5. Newby, Elisa, 2012. "The suspension of the gold standard as sustainable monetary policy," Journal of Economic Dynamics and Control, Elsevier, vol. 36(10), pages 1498-1519.
    6. Garber, Peter M., 1991. "Alexander Hamilton's market-based debt reduction plan," Carnegie-Rochester Conference Series on Public Policy, Elsevier, vol. 35(1), pages 79-104, January.
    7. Hall, George J., 2004. "Exchange rates and casualties during the first world war," Journal of Monetary Economics, Elsevier, vol. 51(8), pages 1711-1742, November.
    8. Grubb, Farley, 2010. "Testing for the Economic Impact of the U.S. Constitution: Purchasing Power Parity Across the Colonies versus Across the States, 1748–1811," The Journal of Economic History, Cambridge University Press, vol. 70(01), pages 118-145, March.
    9. Sophia Lazaretou, 2005. "Greek Monetary Economics in Retrospect: The Adventures of the Drachma," Economic Notes, Banca Monte dei Paschi di Siena SpA, vol. 34(3), pages 331-370, November.
    10. Eugene White, 2001. "France's Slow Transition from Privatized to Government-Administered Tax Collection: Tax Farming in the Eighteenth Century," Departmental Working Papers 200116, Rutgers University, Department of Economics.
    11. Bordo, Michael D. & Jonung, Lars, 2000. "A Return to the Convertibility Principle? Monetary And Fiscal Regimes in Historical Perspective," SSE/EFI Working Paper Series in Economics and Finance 415, Stockholm School of Economics.
    12. Bordo, Michael D. & Rockoff, Hugh, 1996. "The Gold Standard as a “Good Housekeeping Seal of Approval”," The Journal of Economic History, Cambridge University Press, vol. 56(02), pages 389-428, June.
    13. Michael D. Bordo & Finn E. Kydland, 1990. "The Gold Standard as a Rule," NBER Working Papers 3367, National Bureau of Economic Research, Inc.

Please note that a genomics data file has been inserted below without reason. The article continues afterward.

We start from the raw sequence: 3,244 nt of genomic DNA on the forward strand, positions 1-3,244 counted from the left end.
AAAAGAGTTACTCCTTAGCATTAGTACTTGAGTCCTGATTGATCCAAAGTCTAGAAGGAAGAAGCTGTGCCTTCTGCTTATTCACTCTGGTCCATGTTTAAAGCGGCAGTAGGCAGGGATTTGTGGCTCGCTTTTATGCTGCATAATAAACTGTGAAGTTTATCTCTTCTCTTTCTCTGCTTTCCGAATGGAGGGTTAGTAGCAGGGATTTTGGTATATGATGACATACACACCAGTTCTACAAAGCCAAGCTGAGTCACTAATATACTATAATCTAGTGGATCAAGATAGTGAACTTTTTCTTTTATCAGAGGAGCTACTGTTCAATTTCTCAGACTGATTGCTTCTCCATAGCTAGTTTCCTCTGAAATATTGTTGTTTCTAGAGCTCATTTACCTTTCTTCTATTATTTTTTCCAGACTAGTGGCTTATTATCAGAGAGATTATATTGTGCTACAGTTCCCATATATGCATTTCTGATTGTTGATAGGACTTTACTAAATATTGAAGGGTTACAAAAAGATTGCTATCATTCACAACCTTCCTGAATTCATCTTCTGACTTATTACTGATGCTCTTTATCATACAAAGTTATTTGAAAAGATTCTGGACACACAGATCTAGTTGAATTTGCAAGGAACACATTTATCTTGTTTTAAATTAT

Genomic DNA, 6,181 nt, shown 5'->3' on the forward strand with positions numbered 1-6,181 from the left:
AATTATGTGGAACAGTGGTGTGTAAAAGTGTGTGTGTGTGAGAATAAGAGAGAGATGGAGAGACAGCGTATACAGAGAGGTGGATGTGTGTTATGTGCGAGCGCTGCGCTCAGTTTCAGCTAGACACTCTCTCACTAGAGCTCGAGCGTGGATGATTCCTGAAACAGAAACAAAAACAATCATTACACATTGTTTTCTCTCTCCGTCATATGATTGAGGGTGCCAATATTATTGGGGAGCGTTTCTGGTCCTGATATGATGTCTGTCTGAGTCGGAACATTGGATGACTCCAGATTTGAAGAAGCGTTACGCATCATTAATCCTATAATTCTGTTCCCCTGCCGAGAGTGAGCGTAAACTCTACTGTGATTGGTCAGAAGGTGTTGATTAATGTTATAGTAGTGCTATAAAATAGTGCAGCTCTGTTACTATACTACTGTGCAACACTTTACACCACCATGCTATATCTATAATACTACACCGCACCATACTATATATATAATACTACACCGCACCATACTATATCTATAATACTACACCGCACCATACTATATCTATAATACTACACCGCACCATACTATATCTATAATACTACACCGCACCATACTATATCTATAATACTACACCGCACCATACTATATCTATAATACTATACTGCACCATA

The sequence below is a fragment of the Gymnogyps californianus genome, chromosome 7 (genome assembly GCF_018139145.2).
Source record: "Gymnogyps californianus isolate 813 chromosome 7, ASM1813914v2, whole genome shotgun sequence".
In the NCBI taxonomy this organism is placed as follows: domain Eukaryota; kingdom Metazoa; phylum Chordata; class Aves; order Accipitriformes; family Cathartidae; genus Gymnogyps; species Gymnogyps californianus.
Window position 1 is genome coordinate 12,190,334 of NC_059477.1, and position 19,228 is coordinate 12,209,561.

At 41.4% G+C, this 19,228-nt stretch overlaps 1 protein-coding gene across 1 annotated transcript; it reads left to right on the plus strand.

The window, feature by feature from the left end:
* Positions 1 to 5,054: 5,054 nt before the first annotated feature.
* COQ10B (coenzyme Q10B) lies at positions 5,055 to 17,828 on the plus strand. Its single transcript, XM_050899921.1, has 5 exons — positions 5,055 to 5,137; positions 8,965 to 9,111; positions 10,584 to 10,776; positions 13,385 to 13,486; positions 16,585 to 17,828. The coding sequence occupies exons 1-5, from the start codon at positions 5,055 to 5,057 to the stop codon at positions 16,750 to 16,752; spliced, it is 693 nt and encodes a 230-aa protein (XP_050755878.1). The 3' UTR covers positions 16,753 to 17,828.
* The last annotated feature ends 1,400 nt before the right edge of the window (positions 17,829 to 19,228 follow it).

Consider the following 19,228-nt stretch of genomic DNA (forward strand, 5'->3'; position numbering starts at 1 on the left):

14. repec:cup:apsrev:v:106:y:2012:i:04:p:787-809_00 is not listed on IDEAS
    15. Mikael Priks, 2005. "Optimal Rent Extraction in Pre-Industrial England and France – Default Risk and Monitoring Costs," CESifo Working Paper Series 1464, CESifo Group Munich.
    16. Broz, J. Lawrence & Grossman, Richard S., 2004. "Paying for privilege: the political economy of Bank of England charters, 1694-1844," Explorations in Economic History, Elsevier, vol. 41(1), pages 48-72, January.
    17. Slantchev, Branislav L., 2012. "Borrowed Power: Debt Finance and the Resort to Arms," American Political Science Review, Cambridge University Press, vol. 106(04), pages 787-809, November.
    18. Moore, Lyndon & Kaluzny, Jakub, 2005. "Regime change and debt default: the case of Russia, Austro-Hungary, and the Ottoman empire following World War One," Explorations in Economic History, Elsevier, vol. 42(2), pages 237-258, April.
    19. Sophia Lazaretou, 2004. "The Drachma, Foreign Creditors and the International Monetary System: Tales of a Currency during the 19th and the Early 20th Century," Working Papers 16, Bank of Greece.